Whether they’re over-sharing or taking bold action in the name of science, people who willingly make their genome public are pushing researchers, policy-makers and others to tackle hefty issues with no readymade answers.
At Cambridge Healthtech Institute’s second annual “Beyond Sequencing” conference in San Francisco this week, a group of panelists attempted to address the impact on science and society “When People Share Their Genomes on Facebook.”
Granted, people are not posting their DNA sequences en masse on their Facebook walls or deciding who to friend based on whether their haplogroup is J1c. But, starting with George Church’s Personal Genome Project, a growing list (here, here and here) of people have decided to make their genetic information public. And yes, some have posted their results on Facebook. Blaine T. Bettinger took his 23andMe raw data and made it available for download. He has even challenged others to do the same in the hope that it will lead to new discoveries, or trigger useful discussions about genetics.
Kevin Davies, editor in chief of Bio-IT World and the author of “The $1,000 Genome,” called these folks “genome pioneers.” The idea is that any new concept needs people who are willing to take risks others wouldn’t in the name of making breakthroughs. You need someone like a Chuck Yeager to seal himself into a Bell X-1 aircraft and risk it all to get it to Mach 1 so that future generations can enjoy the benefits of jet flight while only having to endure the perils of airplane food and TSA checkpoints.
Jonathan Eisen, an evolutionary biologist at UC Davis Department of Medical Microbiology and Immunology and an Adjunct Scientist at the Joint Genome Institute, sees these pioneers more as part of what he calls the “open science” movement. These are individuals — often do-it-yourselfers, citizen scientists, or BioPunks — with a belief that freeing up information for those working outside traditional labs will lead to discovery.
Part of the panel discussion also looked at what those pioneers are risking when they make their genomes public.
Pilar Ossorio, an associate professor of law and bioethics at the University of Wisconsin at Madison, warned that a person who puts their genetic information into the public domain cedes control over how that data is used. While laws like the Genetic Information Nondiscrimination Act (GINA) prevent discrimination by employers or health insurance companies based on genetic information there’s nothing to “regulate things like stigmatization,” Ossorio said.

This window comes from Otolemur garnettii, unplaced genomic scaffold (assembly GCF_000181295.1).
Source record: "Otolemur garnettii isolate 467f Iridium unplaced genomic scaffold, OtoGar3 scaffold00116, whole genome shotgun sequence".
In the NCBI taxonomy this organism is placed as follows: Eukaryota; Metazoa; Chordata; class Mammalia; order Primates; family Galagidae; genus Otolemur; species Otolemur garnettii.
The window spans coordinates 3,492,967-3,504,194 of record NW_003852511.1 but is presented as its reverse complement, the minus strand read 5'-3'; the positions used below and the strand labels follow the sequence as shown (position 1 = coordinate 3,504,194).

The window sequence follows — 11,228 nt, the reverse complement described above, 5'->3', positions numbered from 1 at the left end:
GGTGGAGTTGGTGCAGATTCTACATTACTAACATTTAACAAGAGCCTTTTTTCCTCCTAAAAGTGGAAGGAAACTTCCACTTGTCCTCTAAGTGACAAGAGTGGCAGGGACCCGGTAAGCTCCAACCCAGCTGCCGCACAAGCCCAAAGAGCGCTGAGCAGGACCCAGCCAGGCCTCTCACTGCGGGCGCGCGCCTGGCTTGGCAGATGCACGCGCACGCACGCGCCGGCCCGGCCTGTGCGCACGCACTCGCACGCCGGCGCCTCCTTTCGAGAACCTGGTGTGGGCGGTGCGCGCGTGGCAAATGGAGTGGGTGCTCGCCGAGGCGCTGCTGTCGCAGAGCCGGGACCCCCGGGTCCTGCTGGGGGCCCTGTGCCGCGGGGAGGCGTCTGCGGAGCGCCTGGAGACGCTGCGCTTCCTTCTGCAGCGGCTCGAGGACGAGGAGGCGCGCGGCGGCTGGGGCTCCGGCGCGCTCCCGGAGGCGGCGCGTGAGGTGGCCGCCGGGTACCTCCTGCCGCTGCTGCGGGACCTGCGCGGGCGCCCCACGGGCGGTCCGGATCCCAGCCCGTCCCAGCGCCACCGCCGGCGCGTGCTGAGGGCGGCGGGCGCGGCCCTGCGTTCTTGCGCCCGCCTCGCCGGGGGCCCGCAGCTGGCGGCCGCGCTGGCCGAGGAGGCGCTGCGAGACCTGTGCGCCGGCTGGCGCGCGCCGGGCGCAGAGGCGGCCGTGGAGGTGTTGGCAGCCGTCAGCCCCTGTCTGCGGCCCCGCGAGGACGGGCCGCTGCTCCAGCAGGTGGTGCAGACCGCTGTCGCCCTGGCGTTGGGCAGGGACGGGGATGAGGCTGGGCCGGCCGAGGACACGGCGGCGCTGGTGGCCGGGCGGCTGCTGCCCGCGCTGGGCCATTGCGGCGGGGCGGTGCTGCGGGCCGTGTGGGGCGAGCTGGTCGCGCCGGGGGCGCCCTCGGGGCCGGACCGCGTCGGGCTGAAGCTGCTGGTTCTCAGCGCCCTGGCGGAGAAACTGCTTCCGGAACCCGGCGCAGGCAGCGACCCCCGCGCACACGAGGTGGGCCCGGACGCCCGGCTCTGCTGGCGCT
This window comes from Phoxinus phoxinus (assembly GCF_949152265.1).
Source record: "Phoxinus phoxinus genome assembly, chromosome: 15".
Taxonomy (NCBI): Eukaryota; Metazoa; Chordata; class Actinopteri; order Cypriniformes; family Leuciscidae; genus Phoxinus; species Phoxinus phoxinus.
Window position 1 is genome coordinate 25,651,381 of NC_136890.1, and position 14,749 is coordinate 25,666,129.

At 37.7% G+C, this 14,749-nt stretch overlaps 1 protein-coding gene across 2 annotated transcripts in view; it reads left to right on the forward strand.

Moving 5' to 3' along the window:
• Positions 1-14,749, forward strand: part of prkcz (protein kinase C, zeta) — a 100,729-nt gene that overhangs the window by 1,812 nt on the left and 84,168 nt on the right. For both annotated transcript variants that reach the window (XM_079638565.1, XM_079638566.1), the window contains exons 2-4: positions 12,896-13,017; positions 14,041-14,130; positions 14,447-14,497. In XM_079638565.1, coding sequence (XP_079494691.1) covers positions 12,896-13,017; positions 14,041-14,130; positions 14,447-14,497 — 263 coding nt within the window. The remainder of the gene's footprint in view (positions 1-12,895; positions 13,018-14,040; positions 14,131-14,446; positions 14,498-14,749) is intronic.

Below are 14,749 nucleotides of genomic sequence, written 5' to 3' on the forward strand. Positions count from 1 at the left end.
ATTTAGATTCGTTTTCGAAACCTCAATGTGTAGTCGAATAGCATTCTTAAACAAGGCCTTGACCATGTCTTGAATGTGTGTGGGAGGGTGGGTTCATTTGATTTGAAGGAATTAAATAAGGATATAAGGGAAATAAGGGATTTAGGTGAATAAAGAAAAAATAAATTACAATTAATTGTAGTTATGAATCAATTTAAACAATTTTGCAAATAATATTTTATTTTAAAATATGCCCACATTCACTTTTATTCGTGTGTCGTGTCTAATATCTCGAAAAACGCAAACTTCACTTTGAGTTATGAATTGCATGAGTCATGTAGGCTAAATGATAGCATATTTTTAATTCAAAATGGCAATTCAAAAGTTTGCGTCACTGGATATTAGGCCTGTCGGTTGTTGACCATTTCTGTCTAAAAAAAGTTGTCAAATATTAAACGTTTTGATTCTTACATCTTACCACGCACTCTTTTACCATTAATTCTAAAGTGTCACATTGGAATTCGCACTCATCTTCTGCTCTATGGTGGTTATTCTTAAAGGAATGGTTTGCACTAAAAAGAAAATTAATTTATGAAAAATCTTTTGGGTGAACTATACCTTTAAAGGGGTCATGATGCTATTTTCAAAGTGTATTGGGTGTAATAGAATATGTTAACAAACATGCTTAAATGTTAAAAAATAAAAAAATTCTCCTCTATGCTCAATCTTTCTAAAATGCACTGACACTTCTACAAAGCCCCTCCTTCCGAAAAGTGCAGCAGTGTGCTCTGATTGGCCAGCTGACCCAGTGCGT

As with a lot of discussions regarding genetic science there was a moment of science fiction when one panelist raised the specter of a dystopian future and the film Gattaca. But Kamlesh “Kam” Patel, of Sandia National Laboratories, quickly turned to a more optimistic future. He said social media could help people personalize their health care and connect to like-minded communities for both information and researech into their health concerns. “It’s the interconnectivity that these social media giants provide us,” said Patel, who envisioned a time when his doctor could monitor his health progress through his Facebook page.
At 23andMe we give people access to their genetic information while protecting their privacy, but we also empower them to connect with a broader community.
“That’s part of the success of the 23andMe model that it is a limited distribution of that information,” said UC Davis’ Eisen.
But 23andMe was also founded on the idea that engaging people in their own genetic exploration could accelerate research.
Bio-IT World’s Davies singled out 23andMe as the kind of model that allowed customers to participate in a “thriving social network” while maintaining their privacy. He pointed to 23andMe’s Parkinson’s Disease Research Initaitive, which has enrolled more than 5,000 participants and has already identified two new genetic variants associated with the disease in addition to confirming 20 others.
“They’re seeing the value of crowd sourcing,” he said. “It’s phenomenally exciting.”